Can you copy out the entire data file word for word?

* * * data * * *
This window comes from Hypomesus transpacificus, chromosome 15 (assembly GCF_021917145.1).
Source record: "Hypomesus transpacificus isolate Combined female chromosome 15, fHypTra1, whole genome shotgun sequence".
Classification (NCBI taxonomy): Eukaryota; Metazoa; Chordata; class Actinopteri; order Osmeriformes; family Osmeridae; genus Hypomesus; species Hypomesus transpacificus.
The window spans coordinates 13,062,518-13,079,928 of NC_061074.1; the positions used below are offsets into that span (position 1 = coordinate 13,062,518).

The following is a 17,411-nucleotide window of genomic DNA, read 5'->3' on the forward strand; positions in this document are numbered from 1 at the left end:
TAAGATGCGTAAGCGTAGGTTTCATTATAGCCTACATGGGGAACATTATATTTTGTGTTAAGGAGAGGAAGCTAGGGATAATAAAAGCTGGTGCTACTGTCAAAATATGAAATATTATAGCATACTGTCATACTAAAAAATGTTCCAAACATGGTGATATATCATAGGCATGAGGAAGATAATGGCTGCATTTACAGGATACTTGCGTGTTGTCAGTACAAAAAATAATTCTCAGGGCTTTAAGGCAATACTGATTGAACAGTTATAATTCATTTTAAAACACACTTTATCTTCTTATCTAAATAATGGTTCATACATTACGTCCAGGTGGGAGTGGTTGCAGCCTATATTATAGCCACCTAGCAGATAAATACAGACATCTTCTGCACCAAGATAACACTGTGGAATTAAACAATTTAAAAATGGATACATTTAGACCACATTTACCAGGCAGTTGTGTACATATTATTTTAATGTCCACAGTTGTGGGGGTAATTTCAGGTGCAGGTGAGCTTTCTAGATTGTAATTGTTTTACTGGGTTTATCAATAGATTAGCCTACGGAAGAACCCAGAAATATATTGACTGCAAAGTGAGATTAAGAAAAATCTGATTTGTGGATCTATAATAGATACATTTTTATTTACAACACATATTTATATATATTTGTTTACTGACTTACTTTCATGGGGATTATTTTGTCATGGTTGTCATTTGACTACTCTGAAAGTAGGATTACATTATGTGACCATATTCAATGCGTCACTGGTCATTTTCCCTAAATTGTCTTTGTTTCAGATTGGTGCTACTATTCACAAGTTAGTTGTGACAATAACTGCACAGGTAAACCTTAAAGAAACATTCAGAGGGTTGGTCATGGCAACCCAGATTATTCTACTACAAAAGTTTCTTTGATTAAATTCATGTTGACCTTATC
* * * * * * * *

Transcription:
This window comes from Hypomesus transpacificus, chromosome 15 (assembly GCF_021917145.1).
Source record: "Hypomesus transpacificus isolate Combined female chromosome 15, fHypTra1, whole genome shotgun sequence".
Classification (NCBI taxonomy): Eukaryota; Metazoa; Chordata; class Actinopteri; order Osmeriformes; family Osmeridae; genus Hypomesus; species Hypomesus transpacificus.
The window spans coordinates 13,062,518-13,079,928 of NC_061074.1; the positions used below are offsets into that span (position 1 = coordinate 13,062,518).

The following is a 17,411-nucleotide window of genomic DNA, read 5'->3' on the forward strand; positions in this document are numbered from 1 at the left end:
TAAGATGCGTAAGCGTAGGTTTCATTATAGCCTACATGGGGAACATTATATTTTGTGTTAAGGAGAGGAAGCTAGGGATAATAAAAGCTGGTGCTACTGTCAAAATATGAAATATTATAGCATACTGTCATACTAAAAAATGTTCCAAACATGGTGATATATCATAGGCATGAGGAAGATAATGGCTGCATTTACAGGATACTTGCGTGTTGTCAGTACAAAAAATAATTCTCAGGGCTTTAAGGCAATACTGATTGAACAGTTATAATTCATTTTAAAACACACTTTATCTTCTTATCTAAATAATGGTTCATACATTACGTCCAGGTGGGAGTGGTTGCAGCCTATATTATAGCCACCTAGCAGATAAATACAGACATCTTCTGCACCAAGATAACACTGTGGAATTAAACAATTTAAAAATGGATACATTTAGACCACATTTACCAGGCAGTTGTGTACATATTATTTTAATGTCCACAGTTGTGGGGGTAATTTCAGGTGCAGGTGAGCTTTCTAGATTGTAATTGTTTTACTGGGTTTATCAATAGATTAGCCTACGGAAGAACCCAGAAATATATTGACTGCAAAGTGAGATTAAGAAAAATCTGATTTGTGGATCTATAATAGATACATTTTTATTTACAACACATATTTATATATATTTGTTTACTGACTTACTTTCATGGGGATTATTTTGTCATGGTTGTCATTTGACTACTCTGAAAGTAGGATTACATTATGTGACCATATTCAATGCGTCACTGGTCATTTTCCCTAAATTGTCTTTGTTTCAGATTGGTGCTACTATTCACAAGTTAGTTGTGACAATAACTGCACAGGTAAACCTTAAAGAAACATTCAGAGGGTTGGTCATGGCAACCCAGATTATTCTACTACAAAAGTTTCTTTGATTAAATTCATGTTGACCTTATC